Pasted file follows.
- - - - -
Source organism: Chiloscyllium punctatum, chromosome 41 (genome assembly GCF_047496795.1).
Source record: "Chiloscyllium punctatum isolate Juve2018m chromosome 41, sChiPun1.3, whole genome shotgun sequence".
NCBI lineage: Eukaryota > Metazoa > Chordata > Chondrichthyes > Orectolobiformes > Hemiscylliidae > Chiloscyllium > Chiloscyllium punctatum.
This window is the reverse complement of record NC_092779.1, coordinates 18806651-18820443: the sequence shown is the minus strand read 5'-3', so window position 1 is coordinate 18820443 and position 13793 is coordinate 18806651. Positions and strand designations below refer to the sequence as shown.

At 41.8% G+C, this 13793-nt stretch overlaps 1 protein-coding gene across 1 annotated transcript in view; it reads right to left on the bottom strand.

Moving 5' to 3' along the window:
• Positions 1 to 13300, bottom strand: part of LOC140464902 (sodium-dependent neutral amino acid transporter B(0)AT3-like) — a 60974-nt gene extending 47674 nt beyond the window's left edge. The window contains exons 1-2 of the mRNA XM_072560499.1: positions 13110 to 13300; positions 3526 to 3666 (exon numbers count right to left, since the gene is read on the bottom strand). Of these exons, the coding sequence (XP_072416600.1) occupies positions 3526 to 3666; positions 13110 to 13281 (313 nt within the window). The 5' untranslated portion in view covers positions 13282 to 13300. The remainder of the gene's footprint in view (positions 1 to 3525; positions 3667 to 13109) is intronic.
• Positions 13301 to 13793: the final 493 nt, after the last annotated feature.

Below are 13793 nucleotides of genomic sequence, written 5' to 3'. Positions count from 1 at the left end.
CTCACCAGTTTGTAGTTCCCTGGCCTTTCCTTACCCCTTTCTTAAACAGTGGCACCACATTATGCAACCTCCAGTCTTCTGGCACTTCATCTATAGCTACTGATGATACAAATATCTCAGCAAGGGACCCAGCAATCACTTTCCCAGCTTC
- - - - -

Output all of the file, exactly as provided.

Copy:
Source organism: Chiloscyllium punctatum, chromosome 41 (genome assembly GCF_047496795.1).
Source record: "Chiloscyllium punctatum isolate Juve2018m chromosome 41, sChiPun1.3, whole genome shotgun sequence".
NCBI lineage: Eukaryota > Metazoa > Chordata > Chondrichthyes > Orectolobiformes > Hemiscylliidae > Chiloscyllium > Chiloscyllium punctatum.
This window is the reverse complement of record NC_092779.1, coordinates 18806651-18820443: the sequence shown is the minus strand read 5'-3', so window position 1 is coordinate 18820443 and position 13793 is coordinate 18806651. Positions and strand designations below refer to the sequence as shown.

At 41.8% G+C, this 13793-nt stretch overlaps 1 protein-coding gene across 1 annotated transcript in view; it reads right to left on the bottom strand.

Moving 5' to 3' along the window:
• Positions 1 to 13300, bottom strand: part of LOC140464902 (sodium-dependent neutral amino acid transporter B(0)AT3-like) — a 60974-nt gene extending 47674 nt beyond the window's left edge. The window contains exons 1-2 of the mRNA XM_072560499.1: positions 13110 to 13300; positions 3526 to 3666 (exon numbers count right to left, since the gene is read on the bottom strand). Of these exons, the coding sequence (XP_072416600.1) occupies positions 3526 to 3666; positions 13110 to 13281 (313 nt within the window). The 5' untranslated portion in view covers positions 13282 to 13300. The remainder of the gene's footprint in view (positions 1 to 3525; positions 3667 to 13109) is intronic.
• Positions 13301 to 13793: the final 493 nt, after the last annotated feature.

Below are 13793 nucleotides of genomic sequence, written 5' to 3'. Positions count from 1 at the left end.
CTCACCAGTTTGTAGTTCCCTGGCCTTTCCTTACCCCTTTCTTAAACAGTGGCACCACATTATGCAACCTCCAGTCTTCTGGCACTTCATCTATAGCTACTGATGATACAAATATCTCAGCAAGGGACCCAGCAATCACTTTCCCAGCTTC